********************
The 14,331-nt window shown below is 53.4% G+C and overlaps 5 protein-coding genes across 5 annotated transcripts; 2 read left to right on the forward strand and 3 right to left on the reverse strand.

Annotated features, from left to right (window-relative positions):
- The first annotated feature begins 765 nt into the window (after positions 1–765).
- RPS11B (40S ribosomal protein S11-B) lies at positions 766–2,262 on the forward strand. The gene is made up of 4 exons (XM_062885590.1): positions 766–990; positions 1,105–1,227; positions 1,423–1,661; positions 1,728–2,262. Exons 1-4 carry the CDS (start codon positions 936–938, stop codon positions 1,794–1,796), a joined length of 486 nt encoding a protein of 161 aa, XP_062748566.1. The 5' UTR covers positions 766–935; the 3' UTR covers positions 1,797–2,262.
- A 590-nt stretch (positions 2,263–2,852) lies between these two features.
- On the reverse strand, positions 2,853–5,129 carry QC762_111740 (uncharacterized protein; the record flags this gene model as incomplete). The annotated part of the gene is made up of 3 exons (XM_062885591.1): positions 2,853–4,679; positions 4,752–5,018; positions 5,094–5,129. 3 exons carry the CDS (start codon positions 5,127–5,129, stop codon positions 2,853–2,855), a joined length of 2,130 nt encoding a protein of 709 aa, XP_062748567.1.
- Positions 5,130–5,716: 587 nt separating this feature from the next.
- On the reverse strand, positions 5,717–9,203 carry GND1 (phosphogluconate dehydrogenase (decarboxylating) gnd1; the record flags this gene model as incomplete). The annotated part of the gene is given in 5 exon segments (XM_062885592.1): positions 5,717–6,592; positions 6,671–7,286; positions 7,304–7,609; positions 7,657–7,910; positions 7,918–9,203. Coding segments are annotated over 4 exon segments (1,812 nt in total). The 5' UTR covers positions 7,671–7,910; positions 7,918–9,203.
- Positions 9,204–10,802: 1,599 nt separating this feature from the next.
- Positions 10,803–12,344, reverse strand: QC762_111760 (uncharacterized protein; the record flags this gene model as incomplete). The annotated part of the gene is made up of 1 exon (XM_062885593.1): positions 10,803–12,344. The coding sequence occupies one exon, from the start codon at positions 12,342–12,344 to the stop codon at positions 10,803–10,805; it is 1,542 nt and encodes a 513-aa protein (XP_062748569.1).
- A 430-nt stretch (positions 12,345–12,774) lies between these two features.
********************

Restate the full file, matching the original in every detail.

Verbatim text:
The 14,331-nt window shown below is 53.4% G+C and overlaps 5 protein-coding genes across 5 annotated transcripts; 2 read left to right on the forward strand and 3 right to left on the reverse strand.

Annotated features, from left to right (window-relative positions):
- The first annotated feature begins 765 nt into the window (after positions 1–765).
- RPS11B (40S ribosomal protein S11-B) lies at positions 766–2,262 on the forward strand. The gene is made up of 4 exons (XM_062885590.1): positions 766–990; positions 1,105–1,227; positions 1,423–1,661; positions 1,728–2,262. Exons 1-4 carry the CDS (start codon positions 936–938, stop codon positions 1,794–1,796), a joined length of 486 nt encoding a protein of 161 aa, XP_062748566.1. The 5' UTR covers positions 766–935; the 3' UTR covers positions 1,797–2,262.
- A 590-nt stretch (positions 2,263–2,852) lies between these two features.
- On the reverse strand, positions 2,853–5,129 carry QC762_111740 (uncharacterized protein; the record flags this gene model as incomplete). The annotated part of the gene is made up of 3 exons (XM_062885591.1): positions 2,853–4,679; positions 4,752–5,018; positions 5,094–5,129. 3 exons carry the CDS (start codon positions 5,127–5,129, stop codon positions 2,853–2,855), a joined length of 2,130 nt encoding a protein of 709 aa, XP_062748567.1.
- Positions 5,130–5,716: 587 nt separating this feature from the next.
- On the reverse strand, positions 5,717–9,203 carry GND1 (phosphogluconate dehydrogenase (decarboxylating) gnd1; the record flags this gene model as incomplete). The annotated part of the gene is given in 5 exon segments (XM_062885592.1): positions 5,717–6,592; positions 6,671–7,286; positions 7,304–7,609; positions 7,657–7,910; positions 7,918–9,203. Coding segments are annotated over 4 exon segments (1,812 nt in total). The 5' UTR covers positions 7,671–7,910; positions 7,918–9,203.
- Positions 9,204–10,802: 1,599 nt separating this feature from the next.
- Positions 10,803–12,344, reverse strand: QC762_111760 (uncharacterized protein; the record flags this gene model as incomplete). The annotated part of the gene is made up of 1 exon (XM_062885593.1): positions 10,803–12,344. The coding sequence occupies one exon, from the start codon at positions 12,342–12,344 to the stop codon at positions 10,803–10,805; it is 1,542 nt and encodes a 513-aa protein (XP_062748569.1).
- A 430-nt stretch (positions 12,345–12,774) lies between these two features.